The Southern Ocean, the waters which encircle Antarctica, is a critical area for climate regulation and marine biodiversity – but every day, its threats are mounting.

Greenpeace crew in an inflatable look for krill fishing vessels in the vicinity of Trinity Island, Antarctic.
Greenpeace is conducting scientific research and documenting the Antarctic’s unique wildlife, to strengthen the proposal to create the largest protected area on the planet, an Antarctic Ocean Sanctuary.
Manta rays are seen in the cold upwellings off Nusa Penida Island, Bali, Indonesia. More and more single use plastics are swept along the coast, as Indonesia struggles to control its addiction to plastics.
Time is running out for our blue planet

Sign our petition to call on Environment Minister Tanya Plibersek and Foreign Minister Penny Wong to urgently ratify the Global Oceans Treaty, and create a sanctuary for the South Tasman Sea and Lord Howe Rise.

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The problem

Rising global temperatures and overfishing are deteriorating Antarctica’s delicate ecosystem.

The Antarctic Ocean Commission (CCAMLR) has the power and authority to support proposals for marine protected areas that have already been tabled to protect four million square kilometres of ocean now.

But for the last six years, no new MPAs have been created. In fact, less than 5% of Antarctica’s waters are protected. And krill populations are rapidly declining because of this.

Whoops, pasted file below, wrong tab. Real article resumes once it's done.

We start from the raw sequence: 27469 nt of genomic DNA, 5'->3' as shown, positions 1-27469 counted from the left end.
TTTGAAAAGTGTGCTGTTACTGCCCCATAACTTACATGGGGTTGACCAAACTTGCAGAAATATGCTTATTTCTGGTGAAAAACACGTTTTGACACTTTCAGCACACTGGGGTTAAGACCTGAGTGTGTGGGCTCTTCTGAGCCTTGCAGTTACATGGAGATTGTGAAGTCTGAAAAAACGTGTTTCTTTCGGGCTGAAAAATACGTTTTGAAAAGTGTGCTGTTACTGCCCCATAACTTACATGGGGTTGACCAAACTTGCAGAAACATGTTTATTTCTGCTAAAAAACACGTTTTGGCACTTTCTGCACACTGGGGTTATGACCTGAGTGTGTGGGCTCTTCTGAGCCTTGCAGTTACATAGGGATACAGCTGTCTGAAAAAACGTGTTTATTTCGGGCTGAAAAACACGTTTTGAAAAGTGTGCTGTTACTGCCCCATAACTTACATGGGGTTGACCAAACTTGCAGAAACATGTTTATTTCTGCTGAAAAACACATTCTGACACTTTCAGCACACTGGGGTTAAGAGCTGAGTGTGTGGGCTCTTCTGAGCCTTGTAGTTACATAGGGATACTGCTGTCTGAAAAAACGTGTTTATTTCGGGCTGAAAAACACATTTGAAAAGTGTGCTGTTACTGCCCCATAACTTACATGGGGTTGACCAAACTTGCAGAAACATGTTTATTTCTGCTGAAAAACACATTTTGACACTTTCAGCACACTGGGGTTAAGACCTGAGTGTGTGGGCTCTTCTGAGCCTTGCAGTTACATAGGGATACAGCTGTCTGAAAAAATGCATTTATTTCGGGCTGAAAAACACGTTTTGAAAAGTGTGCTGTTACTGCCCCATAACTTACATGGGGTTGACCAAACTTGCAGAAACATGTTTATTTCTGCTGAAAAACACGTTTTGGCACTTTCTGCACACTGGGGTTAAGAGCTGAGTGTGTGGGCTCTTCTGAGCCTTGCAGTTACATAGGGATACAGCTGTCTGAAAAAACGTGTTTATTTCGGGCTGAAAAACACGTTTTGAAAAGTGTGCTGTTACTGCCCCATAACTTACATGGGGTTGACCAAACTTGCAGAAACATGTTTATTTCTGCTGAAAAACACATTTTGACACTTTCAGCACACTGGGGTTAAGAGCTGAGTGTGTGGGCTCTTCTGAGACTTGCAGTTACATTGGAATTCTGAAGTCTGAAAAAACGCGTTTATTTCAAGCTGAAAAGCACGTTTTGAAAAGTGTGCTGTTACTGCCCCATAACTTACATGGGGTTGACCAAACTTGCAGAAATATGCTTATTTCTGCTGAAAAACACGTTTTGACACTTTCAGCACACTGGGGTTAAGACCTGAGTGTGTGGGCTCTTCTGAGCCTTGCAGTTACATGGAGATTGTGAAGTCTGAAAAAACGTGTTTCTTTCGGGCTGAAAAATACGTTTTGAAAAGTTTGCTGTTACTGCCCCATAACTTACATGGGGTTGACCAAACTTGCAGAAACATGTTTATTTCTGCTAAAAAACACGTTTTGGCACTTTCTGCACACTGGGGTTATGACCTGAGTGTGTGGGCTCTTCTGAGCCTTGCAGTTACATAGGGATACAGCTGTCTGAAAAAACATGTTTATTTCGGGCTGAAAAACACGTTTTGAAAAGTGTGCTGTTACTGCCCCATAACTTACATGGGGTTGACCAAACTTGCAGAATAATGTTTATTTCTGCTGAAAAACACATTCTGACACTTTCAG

King penguins mark their territory on a nesting site on the north side of Elephant Island. 
Greenpeace is in the Antarctic to investigate the impacts of the climate crisis as part of the Protect the Oceans Expedition, a year long pole to pole ship tour, campaigning for the establishment of ocean sanctuaries to safeguard this frozen region and its penguins, seals and whales, and to help address the climate emergency.

(This picture was taken in 2020 during the Antarctic leg of the Pole to Pole expedition
Sperm Whales Up Close Underwater in Indian Ocean, Western Australia. © Alex Westover

We need ocean protection now

Unlike the CCAMLR’s failed efforts, the Global Ocean Treaty is a tool that can make ocean protection a reality. We urgently need to ratify this Treaty for 30% of our oceans to be protected by 2030. To do this, at least 60 governments need to sign on – will you help push Australia to be the next country to ratify?

What’s the Global Ocean Treaty?

Macro detail of krill in the sea at night.

It’s the largest conservation effort in history, which aims to protect 30% of our oceans by 2030. Learn more about the Treaty here.

Krill are tiny shrimp-like creatures that live in the Antarctic Ocean and they’re pretty amazing. Not only do they emit a beautiful glowing light called bioluminescence, but life in the Antarctic literally depends on these little guys.

Blue whales, humpback whales, minke whales, Antarctic seals, fish, Adélie and Gentoo penguins all rely on krill to survive. But unfortunately, the Antarctic Ocean is open for business. The krill oil industry and commercial fishing fleets are expanding their operations in the Antarctic and decimating krill populations.

A sanctuary would see a ban on all industrial fishing in a vast area of the Antarctic Ocean, safeguarding the homes of precious marine life, and protecting the lifeblood of Antarctica’s whole ecosystem: krill.

Our work is 100% funded by people like you. A regular donation, every 4 weeks is the most effective way to ensure we can fight daily to ensure world leaders act urgently to secure the future of our oceans and all life on Earth.

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